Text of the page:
Further, he surprisingly assured the Committee that Hong Kong “exceeded the requirements under Article 3 of the UN Convention against Torture.” The report by Mr. Law highlighted another achievement: the provision of “humanitarian assistance to all the claimants (accommodation, food, clothing and other basic necessities, transportation and utilities allowances, medical services and education for minors).”
The Refugee Union maintains that the report is not only misleading, but also dishonest. It demonstrates to what length the Government is willing to go to project an image of a perfect “John be good” with the international community that has little direct knowledge or experience of asylum in this city. It is indeed disappointing that the Government’s rosy picture is entirely disconnected from reality, measured according to unpublished standards and unrated by agencies charged with investigating government performance.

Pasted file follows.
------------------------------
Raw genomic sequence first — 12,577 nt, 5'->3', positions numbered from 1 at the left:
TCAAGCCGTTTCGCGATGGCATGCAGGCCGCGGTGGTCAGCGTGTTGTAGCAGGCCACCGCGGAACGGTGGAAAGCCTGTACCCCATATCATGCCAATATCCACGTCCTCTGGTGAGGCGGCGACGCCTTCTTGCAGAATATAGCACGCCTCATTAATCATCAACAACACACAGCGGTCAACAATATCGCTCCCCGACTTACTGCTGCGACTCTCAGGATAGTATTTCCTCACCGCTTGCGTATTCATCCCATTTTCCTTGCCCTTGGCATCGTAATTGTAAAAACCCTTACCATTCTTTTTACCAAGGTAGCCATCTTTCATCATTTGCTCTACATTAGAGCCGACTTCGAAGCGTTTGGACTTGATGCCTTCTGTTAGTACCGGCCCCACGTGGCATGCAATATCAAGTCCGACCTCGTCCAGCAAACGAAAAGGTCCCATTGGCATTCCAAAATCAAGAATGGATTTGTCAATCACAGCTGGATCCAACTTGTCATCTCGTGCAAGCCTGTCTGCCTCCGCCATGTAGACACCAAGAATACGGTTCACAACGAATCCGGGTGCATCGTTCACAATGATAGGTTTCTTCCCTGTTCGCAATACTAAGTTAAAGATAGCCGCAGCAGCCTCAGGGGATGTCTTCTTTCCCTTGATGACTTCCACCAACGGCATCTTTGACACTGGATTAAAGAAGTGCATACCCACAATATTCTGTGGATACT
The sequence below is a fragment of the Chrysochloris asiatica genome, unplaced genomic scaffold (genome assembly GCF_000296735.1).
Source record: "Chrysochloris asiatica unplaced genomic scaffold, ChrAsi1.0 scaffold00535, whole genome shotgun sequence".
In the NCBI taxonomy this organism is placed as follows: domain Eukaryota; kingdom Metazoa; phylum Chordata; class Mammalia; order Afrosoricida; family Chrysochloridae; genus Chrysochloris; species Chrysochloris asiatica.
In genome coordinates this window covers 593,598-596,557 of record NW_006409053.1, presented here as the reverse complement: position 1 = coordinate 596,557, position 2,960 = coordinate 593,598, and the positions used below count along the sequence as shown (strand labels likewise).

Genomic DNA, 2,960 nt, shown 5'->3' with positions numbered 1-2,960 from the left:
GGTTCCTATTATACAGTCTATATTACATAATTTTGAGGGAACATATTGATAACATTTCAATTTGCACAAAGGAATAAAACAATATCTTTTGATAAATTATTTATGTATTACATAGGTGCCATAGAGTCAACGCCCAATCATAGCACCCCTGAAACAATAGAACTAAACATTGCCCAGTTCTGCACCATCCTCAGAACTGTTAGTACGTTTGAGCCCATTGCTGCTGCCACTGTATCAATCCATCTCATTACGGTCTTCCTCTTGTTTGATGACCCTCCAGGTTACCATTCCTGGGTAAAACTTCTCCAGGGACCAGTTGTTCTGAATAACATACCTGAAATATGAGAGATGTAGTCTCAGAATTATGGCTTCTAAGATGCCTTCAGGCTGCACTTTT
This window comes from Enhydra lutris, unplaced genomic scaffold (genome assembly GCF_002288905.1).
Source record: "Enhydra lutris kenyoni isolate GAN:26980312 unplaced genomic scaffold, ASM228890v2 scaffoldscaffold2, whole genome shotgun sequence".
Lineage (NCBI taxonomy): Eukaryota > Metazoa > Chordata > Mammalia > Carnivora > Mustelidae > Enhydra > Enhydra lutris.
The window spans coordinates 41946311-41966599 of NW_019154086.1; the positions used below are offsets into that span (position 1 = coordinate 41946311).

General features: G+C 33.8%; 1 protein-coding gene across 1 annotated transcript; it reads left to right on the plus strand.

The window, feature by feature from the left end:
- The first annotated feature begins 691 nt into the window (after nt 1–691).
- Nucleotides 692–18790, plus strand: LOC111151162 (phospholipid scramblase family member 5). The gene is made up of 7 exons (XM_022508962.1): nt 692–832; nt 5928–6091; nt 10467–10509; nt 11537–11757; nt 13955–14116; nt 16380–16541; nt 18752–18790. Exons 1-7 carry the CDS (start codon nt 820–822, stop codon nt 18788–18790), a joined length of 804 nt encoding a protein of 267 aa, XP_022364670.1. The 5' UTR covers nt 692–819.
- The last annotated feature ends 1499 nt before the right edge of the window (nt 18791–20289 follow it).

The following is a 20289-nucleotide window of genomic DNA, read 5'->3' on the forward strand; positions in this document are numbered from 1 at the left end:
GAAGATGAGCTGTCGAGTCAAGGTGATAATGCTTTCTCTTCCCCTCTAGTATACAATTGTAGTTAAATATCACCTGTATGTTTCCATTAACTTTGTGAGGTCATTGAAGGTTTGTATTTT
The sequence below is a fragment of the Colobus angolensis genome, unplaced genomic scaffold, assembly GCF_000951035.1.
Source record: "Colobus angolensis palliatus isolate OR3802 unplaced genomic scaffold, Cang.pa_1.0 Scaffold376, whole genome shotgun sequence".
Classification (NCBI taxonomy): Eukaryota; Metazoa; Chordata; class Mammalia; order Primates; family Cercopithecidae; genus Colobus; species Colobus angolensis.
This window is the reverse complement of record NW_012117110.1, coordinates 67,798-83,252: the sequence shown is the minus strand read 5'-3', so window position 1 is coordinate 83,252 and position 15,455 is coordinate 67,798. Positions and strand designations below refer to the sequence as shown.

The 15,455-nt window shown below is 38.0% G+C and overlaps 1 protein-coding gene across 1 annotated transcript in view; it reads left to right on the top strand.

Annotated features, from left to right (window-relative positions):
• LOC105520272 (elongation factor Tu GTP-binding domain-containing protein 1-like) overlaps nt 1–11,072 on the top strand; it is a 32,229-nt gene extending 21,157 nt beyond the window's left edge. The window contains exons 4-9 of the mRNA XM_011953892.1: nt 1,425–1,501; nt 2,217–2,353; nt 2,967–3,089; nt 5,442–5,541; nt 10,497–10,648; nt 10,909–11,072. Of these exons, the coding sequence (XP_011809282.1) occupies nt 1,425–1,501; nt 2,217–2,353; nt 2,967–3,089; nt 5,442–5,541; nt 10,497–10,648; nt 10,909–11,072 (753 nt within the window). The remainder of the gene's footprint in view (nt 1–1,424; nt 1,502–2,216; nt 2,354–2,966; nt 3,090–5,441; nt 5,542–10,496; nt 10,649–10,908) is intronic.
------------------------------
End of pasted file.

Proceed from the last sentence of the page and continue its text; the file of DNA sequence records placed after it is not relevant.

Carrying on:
Since the USM was launched in March 2014, it has failed to address the shortcomings it arguably intended to fix. The mechanism is no better at protecting refugees than previous systems deployed since 1992, when Hong Kong signed the UN Torture.
Convention – in twenty-three years Hong Kong substantiated 37 of over 18,000 asylum claims. The abysmal acceptance rate speaks volumes about the contempt in which refugees are held.
The politics behind USM have instead been successful in promoting the divisive terminology of “fake/genuine” refugees which has been regrettably manipulated by the media into public discourse. Rather than honestly analyzing its own failures and weakness, the Government has vigorously engaged in a massive propaganda to discredit refugees in the eyes and minds of the local community.